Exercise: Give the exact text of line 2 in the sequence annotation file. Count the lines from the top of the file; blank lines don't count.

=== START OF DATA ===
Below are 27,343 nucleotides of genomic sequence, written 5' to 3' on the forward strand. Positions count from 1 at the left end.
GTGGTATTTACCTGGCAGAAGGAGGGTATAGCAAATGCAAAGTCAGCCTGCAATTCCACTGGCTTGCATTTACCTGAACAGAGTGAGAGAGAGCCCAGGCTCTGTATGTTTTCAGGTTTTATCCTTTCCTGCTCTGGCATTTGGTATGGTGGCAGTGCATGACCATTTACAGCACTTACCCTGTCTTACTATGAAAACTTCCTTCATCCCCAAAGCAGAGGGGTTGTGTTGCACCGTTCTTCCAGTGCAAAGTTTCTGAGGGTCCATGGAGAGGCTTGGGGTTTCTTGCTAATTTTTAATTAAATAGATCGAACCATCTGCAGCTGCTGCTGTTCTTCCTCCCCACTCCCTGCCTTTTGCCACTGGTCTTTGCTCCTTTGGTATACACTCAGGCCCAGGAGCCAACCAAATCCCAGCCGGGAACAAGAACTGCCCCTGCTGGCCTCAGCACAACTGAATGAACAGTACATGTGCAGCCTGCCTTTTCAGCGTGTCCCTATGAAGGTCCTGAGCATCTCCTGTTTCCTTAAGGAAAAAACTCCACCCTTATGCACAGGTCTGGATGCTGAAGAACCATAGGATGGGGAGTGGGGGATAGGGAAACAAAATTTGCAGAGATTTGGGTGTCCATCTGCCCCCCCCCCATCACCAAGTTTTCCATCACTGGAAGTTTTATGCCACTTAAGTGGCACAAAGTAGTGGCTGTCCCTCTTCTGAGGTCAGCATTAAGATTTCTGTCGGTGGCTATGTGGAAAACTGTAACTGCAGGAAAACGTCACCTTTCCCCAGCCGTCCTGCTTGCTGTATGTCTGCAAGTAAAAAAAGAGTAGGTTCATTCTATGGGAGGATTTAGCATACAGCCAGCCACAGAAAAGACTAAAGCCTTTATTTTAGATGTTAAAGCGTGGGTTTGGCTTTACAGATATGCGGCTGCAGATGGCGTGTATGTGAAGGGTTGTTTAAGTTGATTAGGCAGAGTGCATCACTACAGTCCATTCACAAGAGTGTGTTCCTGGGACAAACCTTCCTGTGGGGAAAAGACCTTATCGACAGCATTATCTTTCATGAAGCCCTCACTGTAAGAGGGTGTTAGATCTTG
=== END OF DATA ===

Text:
GTGGTATTTACCTGGCAGAAGGAGGGTATAGCAAATGCAAAGTCAGCCTGCAATTCCACTGGCTTGCATTTACCTGAACAGAGTGAGAGAGAGCCCAGGCTCTGTATGTTTTCAGGTTTTATCCTTTCCTGCTCTGGCATTTGGTATGGTGGCAGTGCATGACCATTTACAGCACTTACCCTGTCTTACTATGAAAACTTCCTTCATCCCCAAAGCAGAGGGGTTGTGTTGCACCGTTCTTCCAGTGCAAAGTTTCTGAGGGTCCATGGAGAGGCTTGGGGTTTCTTGCTAATTTTTAATTAAATAGATCGAACCATCTGCAGCTGCTGCTGTTCTTCCTCCCCACTCCCTGCCTTTTGCCACTGGTCTTTGCTCCTTTGGTATACACTCAGGCCCAGGAGCCAACCAAATCCCAGCCGGGAACAAGAACTGCCCCTGCTGGCCTCAGCACAACTGAATGAACAGTACATGTGCAGCCTGCCTTTTCAGCGTGTCCCTATGAAGGTCCTGAGCATCTCCTGTTTCCTTAAGGAAAAAACTCCACCCTTATGCACAGGTCTGGATGCTGAAGAACCATAGGATGGGGAGTGGGGGATAGGGAAACAAAATTTGCAGAGATTTGGGTGTCCATCTGCCCCCCCCCCATCACCAAGTTTTCCATCACTGGAAGTTTTATGCCACTTAAGTGGCACAAAGTAGTGGCTGTCCCTCTTCTGAGGTCAGCATTAAGATTTCTGTCGGTGGCTATGTGGAAAACTGTAACTGCAGGAAAACGTCACCTTTCCCCAGCCGTCCTGCTTGCTGTATGTCTGCAAGTAAAAAAAGAGTAGGTTCATTCTATGGGAGGATTTAGCATACAGCCAGCCACAGAAAAGACTAAAGCCTTTATTTTAGATGTTAAAGCGTGGGTTTGGCTTTACAGATATGCGGCTGCAGATGGCGTGTATGTGAAGGGTTGTTTAAGTTGATTAGGCAGAGTGCATCACTACAGTCCATTCACAAGAGTGTGTTCCTGGGACAAACCTTCCTGTGGGGAAAAGACCTTATCGACAGCATTATCTTTCATGAAGCCCTCACTGTAAGAGGGTGTTAGATCTTG